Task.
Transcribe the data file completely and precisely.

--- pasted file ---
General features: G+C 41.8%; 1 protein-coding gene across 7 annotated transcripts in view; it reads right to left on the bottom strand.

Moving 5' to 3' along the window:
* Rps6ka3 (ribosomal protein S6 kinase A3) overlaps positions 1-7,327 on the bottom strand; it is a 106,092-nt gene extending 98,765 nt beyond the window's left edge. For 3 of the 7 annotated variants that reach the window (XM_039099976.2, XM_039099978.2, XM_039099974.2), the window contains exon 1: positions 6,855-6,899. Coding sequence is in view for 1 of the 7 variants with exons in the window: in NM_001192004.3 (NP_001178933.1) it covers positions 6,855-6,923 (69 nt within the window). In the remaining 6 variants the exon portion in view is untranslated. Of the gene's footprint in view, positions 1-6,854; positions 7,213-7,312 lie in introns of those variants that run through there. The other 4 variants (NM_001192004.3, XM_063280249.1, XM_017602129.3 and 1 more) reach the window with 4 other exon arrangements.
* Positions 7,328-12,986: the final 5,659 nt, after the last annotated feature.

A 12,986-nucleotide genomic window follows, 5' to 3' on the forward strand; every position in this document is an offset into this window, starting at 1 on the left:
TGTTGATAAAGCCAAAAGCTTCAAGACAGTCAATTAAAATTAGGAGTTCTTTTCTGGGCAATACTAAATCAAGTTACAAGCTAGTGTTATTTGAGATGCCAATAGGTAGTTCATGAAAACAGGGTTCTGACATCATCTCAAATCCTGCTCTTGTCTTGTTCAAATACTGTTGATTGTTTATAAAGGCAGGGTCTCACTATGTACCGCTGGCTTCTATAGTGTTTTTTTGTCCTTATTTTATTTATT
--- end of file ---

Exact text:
General features: G+C 41.8%; 1 protein-coding gene across 7 annotated transcripts in view; it reads right to left on the bottom strand.

Moving 5' to 3' along the window:
* Rps6ka3 (ribosomal protein S6 kinase A3) overlaps positions 1-7,327 on the bottom strand; it is a 106,092-nt gene extending 98,765 nt beyond the window's left edge. For 3 of the 7 annotated variants that reach the window (XM_039099976.2, XM_039099978.2, XM_039099974.2), the window contains exon 1: positions 6,855-6,899. Coding sequence is in view for 1 of the 7 variants with exons in the window: in NM_001192004.3 (NP_001178933.1) it covers positions 6,855-6,923 (69 nt within the window). In the remaining 6 variants the exon portion in view is untranslated. Of the gene's footprint in view, positions 1-6,854; positions 7,213-7,312 lie in introns of those variants that run through there. The other 4 variants (NM_001192004.3, XM_063280249.1, XM_017602129.3 and 1 more) reach the window with 4 other exon arrangements.
* Positions 7,328-12,986: the final 5,659 nt, after the last annotated feature.

A 12,986-nucleotide genomic window follows, 5' to 3' on the forward strand; every position in this document is an offset into this window, starting at 1 on the left:
TGTTGATAAAGCCAAAAGCTTCAAGACAGTCAATTAAAATTAGGAGTTCTTTTCTGGGCAATACTAAATCAAGTTACAAGCTAGTGTTATTTGAGATGCCAATAGGTAGTTCATGAAAACAGGGTTCTGACATCATCTCAAATCCTGCTCTTGTCTTGTTCAAATACTGTTGATTGTTTATAAAGGCAGGGTCTCACTATGTACCGCTGGCTTCTATAGTGTTTTTTTGTCCTTATTTTATTTATT